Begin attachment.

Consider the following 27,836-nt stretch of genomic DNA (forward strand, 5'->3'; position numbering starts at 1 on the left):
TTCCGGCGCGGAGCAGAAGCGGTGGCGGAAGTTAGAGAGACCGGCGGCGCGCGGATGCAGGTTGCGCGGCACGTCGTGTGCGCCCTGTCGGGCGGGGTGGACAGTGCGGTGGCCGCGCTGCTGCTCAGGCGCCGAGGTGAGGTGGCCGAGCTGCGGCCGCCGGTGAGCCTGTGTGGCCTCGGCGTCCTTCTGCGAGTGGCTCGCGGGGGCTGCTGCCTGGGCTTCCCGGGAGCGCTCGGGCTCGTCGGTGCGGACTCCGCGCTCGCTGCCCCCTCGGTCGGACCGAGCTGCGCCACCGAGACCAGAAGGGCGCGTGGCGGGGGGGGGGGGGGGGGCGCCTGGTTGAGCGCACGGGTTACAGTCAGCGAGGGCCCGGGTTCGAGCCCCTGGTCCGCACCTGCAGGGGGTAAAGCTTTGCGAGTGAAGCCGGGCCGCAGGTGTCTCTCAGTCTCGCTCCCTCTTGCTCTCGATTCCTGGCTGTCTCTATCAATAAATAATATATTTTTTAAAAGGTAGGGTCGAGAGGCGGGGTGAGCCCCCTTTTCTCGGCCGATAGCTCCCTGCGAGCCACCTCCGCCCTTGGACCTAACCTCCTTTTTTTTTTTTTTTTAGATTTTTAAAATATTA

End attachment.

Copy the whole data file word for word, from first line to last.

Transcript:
Consider the following 27,836-nt stretch of genomic DNA (forward strand, 5'->3'; position numbering starts at 1 on the left):
TTCCGGCGCGGAGCAGAAGCGGTGGCGGAAGTTAGAGAGACCGGCGGCGCGCGGATGCAGGTTGCGCGGCACGTCGTGTGCGCCCTGTCGGGCGGGGTGGACAGTGCGGTGGCCGCGCTGCTGCTCAGGCGCCGAGGTGAGGTGGCCGAGCTGCGGCCGCCGGTGAGCCTGTGTGGCCTCGGCGTCCTTCTGCGAGTGGCTCGCGGGGGCTGCTGCCTGGGCTTCCCGGGAGCGCTCGGGCTCGTCGGTGCGGACTCCGCGCTCGCTGCCCCCTCGGTCGGACCGAGCTGCGCCACCGAGACCAGAAGGGCGCGTGGCGGGGGGGGGGGGGGGGGCGCCTGGTTGAGCGCACGGGTTACAGTCAGCGAGGGCCCGGGTTCGAGCCCCTGGTCCGCACCTGCAGGGGGTAAAGCTTTGCGAGTGAAGCCGGGCCGCAGGTGTCTCTCAGTCTCGCTCCCTCTTGCTCTCGATTCCTGGCTGTCTCTATCAATAAATAATATATTTTTTAAAAGGTAGGGTCGAGAGGCGGGGTGAGCCCCCTTTTCTCGGCCGATAGCTCCCTGCGAGCCACCTCCGCCCTTGGACCTAACCTCCTTTTTTTTTTTTTTTTAGATTTTTAAAATATTA